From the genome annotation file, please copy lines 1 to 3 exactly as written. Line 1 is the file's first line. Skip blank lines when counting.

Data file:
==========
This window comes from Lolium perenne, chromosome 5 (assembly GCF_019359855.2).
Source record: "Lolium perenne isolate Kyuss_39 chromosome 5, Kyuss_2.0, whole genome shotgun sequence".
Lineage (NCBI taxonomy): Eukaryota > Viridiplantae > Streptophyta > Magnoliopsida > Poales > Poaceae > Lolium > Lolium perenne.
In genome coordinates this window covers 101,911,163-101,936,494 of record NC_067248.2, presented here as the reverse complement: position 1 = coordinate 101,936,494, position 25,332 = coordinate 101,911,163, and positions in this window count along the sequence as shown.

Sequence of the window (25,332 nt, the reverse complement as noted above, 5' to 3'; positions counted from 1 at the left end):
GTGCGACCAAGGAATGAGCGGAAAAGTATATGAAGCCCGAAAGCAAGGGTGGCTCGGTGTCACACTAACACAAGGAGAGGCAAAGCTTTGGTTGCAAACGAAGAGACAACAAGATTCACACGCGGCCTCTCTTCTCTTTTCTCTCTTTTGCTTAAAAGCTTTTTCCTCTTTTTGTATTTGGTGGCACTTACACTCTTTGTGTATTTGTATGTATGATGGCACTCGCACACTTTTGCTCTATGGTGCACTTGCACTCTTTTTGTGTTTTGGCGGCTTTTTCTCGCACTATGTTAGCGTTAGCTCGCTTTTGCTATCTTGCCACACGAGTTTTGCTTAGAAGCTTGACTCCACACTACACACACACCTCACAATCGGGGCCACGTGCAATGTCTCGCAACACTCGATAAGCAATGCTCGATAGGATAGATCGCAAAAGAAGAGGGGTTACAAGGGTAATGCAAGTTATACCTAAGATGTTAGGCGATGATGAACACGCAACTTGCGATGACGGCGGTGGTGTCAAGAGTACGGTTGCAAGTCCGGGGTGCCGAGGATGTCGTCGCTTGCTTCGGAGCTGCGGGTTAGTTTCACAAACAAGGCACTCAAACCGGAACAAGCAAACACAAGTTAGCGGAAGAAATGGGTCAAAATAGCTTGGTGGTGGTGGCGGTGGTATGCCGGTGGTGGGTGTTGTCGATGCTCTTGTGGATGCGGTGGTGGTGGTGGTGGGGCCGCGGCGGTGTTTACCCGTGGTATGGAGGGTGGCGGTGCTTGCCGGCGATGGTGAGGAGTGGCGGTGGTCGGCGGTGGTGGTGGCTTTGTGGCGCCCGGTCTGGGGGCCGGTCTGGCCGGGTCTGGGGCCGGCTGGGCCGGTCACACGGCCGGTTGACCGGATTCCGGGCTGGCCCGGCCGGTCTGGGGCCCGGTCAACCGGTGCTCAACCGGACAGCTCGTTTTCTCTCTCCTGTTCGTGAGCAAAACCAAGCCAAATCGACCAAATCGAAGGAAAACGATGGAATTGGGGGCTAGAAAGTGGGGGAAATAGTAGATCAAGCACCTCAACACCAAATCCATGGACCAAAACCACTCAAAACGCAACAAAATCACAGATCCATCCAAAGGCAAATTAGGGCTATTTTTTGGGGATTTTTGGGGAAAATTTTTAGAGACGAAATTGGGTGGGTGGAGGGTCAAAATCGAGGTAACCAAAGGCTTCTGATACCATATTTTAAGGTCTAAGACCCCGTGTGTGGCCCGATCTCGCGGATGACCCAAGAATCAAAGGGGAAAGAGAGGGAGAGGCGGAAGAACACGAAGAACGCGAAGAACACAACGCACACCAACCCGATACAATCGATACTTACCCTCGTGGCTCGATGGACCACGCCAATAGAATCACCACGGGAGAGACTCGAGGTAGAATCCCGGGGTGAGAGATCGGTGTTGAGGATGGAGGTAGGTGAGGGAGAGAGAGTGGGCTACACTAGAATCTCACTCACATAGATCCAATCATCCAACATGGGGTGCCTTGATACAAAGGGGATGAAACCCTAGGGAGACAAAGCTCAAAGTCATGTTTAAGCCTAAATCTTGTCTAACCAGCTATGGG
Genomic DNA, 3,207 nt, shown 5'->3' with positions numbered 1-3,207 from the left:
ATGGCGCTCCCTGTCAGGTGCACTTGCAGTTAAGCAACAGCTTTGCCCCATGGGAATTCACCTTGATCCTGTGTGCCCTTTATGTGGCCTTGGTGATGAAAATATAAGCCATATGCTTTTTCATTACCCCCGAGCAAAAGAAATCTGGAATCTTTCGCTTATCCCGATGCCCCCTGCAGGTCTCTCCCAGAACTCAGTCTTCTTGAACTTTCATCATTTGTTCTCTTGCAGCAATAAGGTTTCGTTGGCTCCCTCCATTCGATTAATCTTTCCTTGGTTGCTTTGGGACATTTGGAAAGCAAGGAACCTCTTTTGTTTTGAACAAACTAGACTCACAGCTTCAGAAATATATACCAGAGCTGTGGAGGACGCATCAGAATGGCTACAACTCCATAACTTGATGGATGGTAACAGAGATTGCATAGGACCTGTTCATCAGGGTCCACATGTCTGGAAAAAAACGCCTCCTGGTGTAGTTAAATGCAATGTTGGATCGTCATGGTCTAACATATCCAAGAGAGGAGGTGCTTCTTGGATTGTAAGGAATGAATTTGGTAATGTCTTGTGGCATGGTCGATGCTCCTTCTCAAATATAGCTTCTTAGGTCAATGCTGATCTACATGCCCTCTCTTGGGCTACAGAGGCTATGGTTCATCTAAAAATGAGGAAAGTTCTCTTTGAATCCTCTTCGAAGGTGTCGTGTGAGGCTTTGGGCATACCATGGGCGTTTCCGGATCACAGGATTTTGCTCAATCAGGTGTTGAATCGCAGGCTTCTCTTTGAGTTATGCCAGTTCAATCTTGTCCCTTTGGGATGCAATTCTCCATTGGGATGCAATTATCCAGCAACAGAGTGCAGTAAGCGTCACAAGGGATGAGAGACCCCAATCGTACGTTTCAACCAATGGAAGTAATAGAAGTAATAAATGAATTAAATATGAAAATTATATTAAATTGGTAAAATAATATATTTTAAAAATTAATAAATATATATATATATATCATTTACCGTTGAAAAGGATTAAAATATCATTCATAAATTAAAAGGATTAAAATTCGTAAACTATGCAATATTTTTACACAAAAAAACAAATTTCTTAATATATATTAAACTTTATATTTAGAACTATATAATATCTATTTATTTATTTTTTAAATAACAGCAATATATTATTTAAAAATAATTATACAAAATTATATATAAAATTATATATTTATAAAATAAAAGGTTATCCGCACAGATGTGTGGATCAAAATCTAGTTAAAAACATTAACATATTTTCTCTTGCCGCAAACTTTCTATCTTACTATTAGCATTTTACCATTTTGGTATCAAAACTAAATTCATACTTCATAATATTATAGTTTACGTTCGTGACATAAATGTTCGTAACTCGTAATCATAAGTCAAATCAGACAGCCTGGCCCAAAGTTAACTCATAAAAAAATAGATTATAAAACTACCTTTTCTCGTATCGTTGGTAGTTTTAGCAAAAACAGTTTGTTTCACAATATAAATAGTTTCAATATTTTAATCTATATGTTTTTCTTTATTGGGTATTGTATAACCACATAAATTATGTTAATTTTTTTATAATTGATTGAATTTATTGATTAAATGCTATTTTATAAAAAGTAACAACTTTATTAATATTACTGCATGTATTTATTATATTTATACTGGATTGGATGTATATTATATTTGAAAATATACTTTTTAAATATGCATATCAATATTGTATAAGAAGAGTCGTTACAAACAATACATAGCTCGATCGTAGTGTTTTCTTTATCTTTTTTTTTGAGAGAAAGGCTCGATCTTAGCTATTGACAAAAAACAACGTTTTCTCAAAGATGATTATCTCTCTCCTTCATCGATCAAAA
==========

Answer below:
This window comes from Lolium perenne, chromosome 5 (assembly GCF_019359855.2).
Source record: "Lolium perenne isolate Kyuss_39 chromosome 5, Kyuss_2.0, whole genome shotgun sequence".
Lineage (NCBI taxonomy): Eukaryota > Viridiplantae > Streptophyta > Magnoliopsida > Poales > Poaceae > Lolium > Lolium perenne.